EnglishEdit

 
Primula vulgaris has unusually rugose leaves

EtymologyEdit

From Latin rūgōsus (wrinkled).

PronunciationEdit

AdjectiveEdit

rugose (comparative more rugose, superlative most rugose)

  1. Having rugae or wrinkles, creases, ridges, or corrugation.
  2. (figuratively, rare) Rugged, rough, unrefined.
  3. (botany) Having a rough, wrinkled, or wavy surface; commonly in parasynthetic usage e.g. rugose-veined or rugose-leaved.
    • 1751, Anonymous, A General Natural History: Or, New and Accurate Descriptions Of The Animals, Vegetables, and Minerals, Of the Different Parts of the World[1], Thomas Osborne, pages 261–:
      Petraea foliis rugosis ovatis. The oval, rugose-leaved Petraea. The root is brachiated; the shrub rises to ten feet high: the leaves are three inches long, an inch and a half broad, even at the edges, and very rough to the touch: (Note: In modern nomenclature, the plant in question probably is Petrea rugosa, as the spelling "Petraea" does not seem to match any extant genus,)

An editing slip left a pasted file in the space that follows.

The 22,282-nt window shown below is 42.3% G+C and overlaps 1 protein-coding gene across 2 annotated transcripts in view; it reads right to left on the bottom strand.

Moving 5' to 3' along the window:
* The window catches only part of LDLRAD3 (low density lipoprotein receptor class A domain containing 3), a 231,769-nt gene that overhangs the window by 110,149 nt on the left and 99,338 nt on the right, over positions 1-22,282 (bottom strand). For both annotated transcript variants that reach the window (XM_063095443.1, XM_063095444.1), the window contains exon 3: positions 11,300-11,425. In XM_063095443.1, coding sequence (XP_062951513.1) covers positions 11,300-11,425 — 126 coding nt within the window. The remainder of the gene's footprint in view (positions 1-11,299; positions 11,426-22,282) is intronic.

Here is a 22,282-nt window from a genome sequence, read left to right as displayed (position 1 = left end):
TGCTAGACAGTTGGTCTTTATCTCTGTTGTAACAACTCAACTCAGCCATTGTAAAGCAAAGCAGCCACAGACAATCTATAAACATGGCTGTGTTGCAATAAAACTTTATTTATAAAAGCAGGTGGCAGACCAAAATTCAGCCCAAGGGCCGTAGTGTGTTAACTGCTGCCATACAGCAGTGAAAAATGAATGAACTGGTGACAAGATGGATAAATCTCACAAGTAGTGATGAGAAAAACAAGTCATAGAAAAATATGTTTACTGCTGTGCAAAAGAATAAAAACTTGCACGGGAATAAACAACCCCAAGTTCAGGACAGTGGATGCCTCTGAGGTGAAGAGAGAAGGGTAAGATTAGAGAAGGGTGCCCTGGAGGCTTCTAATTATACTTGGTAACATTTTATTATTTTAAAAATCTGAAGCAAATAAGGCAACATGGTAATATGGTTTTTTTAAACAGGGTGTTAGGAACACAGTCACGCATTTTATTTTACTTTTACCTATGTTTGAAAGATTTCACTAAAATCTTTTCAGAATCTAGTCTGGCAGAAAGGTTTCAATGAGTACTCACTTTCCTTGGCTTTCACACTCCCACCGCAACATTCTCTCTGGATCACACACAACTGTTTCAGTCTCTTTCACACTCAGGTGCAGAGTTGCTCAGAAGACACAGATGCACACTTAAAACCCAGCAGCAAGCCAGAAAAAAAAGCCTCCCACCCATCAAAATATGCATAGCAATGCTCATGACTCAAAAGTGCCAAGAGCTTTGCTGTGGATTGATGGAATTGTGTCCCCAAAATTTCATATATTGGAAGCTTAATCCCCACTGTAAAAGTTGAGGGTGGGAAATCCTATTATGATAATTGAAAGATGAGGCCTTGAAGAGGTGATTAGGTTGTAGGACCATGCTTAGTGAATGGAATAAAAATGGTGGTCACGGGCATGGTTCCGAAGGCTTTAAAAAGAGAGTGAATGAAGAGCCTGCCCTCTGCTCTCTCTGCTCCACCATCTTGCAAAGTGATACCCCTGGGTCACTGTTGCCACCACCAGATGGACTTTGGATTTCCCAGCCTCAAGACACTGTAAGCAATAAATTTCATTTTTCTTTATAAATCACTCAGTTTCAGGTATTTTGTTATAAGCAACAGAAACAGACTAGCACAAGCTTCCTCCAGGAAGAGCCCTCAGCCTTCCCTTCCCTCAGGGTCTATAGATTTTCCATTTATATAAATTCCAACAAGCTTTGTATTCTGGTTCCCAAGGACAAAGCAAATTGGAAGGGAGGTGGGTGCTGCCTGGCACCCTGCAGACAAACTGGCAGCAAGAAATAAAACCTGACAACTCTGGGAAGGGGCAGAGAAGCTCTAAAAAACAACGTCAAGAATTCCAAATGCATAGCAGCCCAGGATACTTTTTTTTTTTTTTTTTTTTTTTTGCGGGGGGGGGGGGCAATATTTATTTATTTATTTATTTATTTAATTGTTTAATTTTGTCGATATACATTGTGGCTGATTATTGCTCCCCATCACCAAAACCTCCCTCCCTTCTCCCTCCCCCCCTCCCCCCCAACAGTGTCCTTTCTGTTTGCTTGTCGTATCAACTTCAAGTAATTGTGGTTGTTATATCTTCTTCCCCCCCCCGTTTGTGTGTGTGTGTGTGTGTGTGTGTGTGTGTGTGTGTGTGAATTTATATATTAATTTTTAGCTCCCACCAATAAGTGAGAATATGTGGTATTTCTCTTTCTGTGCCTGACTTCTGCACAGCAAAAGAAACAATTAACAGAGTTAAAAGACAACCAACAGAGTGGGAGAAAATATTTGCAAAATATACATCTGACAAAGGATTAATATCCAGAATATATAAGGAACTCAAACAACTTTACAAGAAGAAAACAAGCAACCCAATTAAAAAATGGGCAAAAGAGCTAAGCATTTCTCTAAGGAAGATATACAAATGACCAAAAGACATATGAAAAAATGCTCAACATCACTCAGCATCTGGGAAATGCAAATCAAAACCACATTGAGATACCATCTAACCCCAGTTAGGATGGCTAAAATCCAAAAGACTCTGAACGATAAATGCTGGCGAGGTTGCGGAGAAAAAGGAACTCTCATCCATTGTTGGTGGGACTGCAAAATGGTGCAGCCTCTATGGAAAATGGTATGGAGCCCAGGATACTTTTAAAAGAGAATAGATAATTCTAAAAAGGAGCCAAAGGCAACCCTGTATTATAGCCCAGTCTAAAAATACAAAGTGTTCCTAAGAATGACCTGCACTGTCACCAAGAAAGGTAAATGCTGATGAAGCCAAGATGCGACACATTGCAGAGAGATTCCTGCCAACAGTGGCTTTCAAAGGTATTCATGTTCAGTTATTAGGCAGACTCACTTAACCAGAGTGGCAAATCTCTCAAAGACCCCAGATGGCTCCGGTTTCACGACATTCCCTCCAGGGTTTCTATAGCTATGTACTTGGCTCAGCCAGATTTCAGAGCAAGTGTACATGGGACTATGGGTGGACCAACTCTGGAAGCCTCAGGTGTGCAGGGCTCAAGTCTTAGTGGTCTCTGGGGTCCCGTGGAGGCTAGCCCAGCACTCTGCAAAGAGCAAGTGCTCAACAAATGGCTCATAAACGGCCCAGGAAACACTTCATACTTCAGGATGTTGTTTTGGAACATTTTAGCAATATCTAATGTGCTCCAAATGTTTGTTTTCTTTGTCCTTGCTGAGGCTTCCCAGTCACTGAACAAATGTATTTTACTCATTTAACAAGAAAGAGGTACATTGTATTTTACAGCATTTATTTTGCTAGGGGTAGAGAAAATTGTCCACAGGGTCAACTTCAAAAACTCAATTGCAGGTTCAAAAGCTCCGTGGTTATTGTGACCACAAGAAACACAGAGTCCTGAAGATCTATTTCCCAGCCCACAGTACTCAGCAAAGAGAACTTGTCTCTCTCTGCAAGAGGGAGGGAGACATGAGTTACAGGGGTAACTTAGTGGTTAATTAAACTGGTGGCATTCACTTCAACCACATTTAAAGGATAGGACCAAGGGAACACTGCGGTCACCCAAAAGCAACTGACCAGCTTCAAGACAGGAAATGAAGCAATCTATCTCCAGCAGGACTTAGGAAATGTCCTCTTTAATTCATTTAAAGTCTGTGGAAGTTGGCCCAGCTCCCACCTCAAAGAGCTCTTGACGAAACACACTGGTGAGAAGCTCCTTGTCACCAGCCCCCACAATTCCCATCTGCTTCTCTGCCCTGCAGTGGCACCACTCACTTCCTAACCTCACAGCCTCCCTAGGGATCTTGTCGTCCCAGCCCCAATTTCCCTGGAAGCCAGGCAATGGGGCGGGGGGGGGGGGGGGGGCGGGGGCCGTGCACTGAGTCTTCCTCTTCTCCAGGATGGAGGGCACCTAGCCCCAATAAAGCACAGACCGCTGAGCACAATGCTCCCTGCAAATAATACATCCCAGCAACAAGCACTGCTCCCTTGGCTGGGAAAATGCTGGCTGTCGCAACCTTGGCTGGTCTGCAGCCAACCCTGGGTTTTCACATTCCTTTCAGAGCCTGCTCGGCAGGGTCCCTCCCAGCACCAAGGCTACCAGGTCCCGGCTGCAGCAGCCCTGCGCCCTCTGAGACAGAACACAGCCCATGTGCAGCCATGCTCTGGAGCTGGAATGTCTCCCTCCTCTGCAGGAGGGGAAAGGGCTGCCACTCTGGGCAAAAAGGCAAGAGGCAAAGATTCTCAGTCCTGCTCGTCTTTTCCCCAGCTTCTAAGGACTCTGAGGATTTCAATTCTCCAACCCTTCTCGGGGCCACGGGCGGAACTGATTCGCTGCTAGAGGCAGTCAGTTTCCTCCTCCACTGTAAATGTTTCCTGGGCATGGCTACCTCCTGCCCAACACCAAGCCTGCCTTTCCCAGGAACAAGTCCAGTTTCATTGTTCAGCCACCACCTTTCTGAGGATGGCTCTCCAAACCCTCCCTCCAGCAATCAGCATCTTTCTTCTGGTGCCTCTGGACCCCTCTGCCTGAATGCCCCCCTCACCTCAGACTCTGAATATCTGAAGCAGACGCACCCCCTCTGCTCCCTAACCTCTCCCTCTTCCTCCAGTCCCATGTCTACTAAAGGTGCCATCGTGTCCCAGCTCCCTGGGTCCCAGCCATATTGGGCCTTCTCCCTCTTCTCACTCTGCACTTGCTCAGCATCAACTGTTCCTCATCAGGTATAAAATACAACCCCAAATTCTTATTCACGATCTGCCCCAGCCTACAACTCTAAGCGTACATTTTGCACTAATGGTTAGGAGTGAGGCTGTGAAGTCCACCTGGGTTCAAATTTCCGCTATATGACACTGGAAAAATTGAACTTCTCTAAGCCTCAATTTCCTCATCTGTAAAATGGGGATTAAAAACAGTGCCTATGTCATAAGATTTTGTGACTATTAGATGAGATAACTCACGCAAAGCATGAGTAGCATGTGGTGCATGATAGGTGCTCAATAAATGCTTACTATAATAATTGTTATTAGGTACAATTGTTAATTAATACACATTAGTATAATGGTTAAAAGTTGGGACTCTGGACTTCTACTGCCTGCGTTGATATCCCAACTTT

• 1866, Botanical Society of Edinburgh, Transactions of the Botanical Society[2], pages 459–:
      The original leaves were flat and very rugose, and almost hid by the numerous single-stemmed flowers; while the leaves produced in the umbellate state were larger, more upright, and less wrinkled.
  4. (paleontology) Describing a fossil coral of the extinct order †Rugosa (also called Tetracoralla), this order has horn-shaped corals with surfaces covered with ridges.
  5. (entomology) Used when combined with another adjective, for example, rugose-reticulate or rugose-punctate.

SynonymsEdit

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ItalianEdit

AdjectiveEdit

rugose

  1. feminine plural of rugoso

LatinEdit

AdjectiveEdit

rūgōse

  1. vocative masculine singular of rūgōsus